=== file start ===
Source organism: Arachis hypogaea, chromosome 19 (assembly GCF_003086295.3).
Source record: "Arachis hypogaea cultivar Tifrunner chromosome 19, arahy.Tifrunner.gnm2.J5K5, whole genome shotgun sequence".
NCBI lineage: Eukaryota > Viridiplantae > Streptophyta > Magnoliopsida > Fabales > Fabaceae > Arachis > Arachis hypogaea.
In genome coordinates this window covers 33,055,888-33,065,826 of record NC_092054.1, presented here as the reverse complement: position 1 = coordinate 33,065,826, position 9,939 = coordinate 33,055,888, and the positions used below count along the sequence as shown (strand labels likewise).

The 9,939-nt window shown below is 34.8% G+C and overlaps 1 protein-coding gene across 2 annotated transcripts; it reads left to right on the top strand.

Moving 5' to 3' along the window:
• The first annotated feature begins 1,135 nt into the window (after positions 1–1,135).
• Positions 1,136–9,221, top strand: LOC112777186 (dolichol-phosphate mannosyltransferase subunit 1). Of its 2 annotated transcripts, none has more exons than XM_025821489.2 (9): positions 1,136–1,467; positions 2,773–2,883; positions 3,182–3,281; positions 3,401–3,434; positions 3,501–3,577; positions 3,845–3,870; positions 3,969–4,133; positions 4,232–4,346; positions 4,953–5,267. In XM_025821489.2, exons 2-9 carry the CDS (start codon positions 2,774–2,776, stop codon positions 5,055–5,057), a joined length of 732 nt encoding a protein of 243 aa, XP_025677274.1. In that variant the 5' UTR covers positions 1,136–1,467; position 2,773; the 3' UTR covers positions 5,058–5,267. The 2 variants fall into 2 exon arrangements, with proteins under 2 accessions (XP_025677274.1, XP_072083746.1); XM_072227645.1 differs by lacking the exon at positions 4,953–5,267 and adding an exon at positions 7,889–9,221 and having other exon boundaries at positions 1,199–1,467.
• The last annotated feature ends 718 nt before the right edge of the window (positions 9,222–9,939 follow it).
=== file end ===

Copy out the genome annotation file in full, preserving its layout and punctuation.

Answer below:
Source organism: Arachis hypogaea, chromosome 19 (assembly GCF_003086295.3).
Source record: "Arachis hypogaea cultivar Tifrunner chromosome 19, arahy.Tifrunner.gnm2.J5K5, whole genome shotgun sequence".
NCBI lineage: Eukaryota > Viridiplantae > Streptophyta > Magnoliopsida > Fabales > Fabaceae > Arachis > Arachis hypogaea.
In genome coordinates this window covers 33,055,888-33,065,826 of record NC_092054.1, presented here as the reverse complement: position 1 = coordinate 33,065,826, position 9,939 = coordinate 33,055,888, and the positions used below count along the sequence as shown (strand labels likewise).

The 9,939-nt window shown below is 34.8% G+C and overlaps 1 protein-coding gene across 2 annotated transcripts; it reads left to right on the top strand.

Moving 5' to 3' along the window:
• The first annotated feature begins 1,135 nt into the window (after positions 1–1,135).
• Positions 1,136–9,221, top strand: LOC112777186 (dolichol-phosphate mannosyltransferase subunit 1). Of its 2 annotated transcripts, none has more exons than XM_025821489.2 (9): positions 1,136–1,467; positions 2,773–2,883; positions 3,182–3,281; positions 3,401–3,434; positions 3,501–3,577; positions 3,845–3,870; positions 3,969–4,133; positions 4,232–4,346; positions 4,953–5,267. In XM_025821489.2, exons 2-9 carry the CDS (start codon positions 2,774–2,776, stop codon positions 5,055–5,057), a joined length of 732 nt encoding a protein of 243 aa, XP_025677274.1. In that variant the 5' UTR covers positions 1,136–1,467; position 2,773; the 3' UTR covers positions 5,058–5,267. The 2 variants fall into 2 exon arrangements, with proteins under 2 accessions (XP_025677274.1, XP_072083746.1); XM_072227645.1 differs by lacking the exon at positions 4,953–5,267 and adding an exon at positions 7,889–9,221 and having other exon boundaries at positions 1,199–1,467.
• The last annotated feature ends 718 nt before the right edge of the window (positions 9,222–9,939 follow it).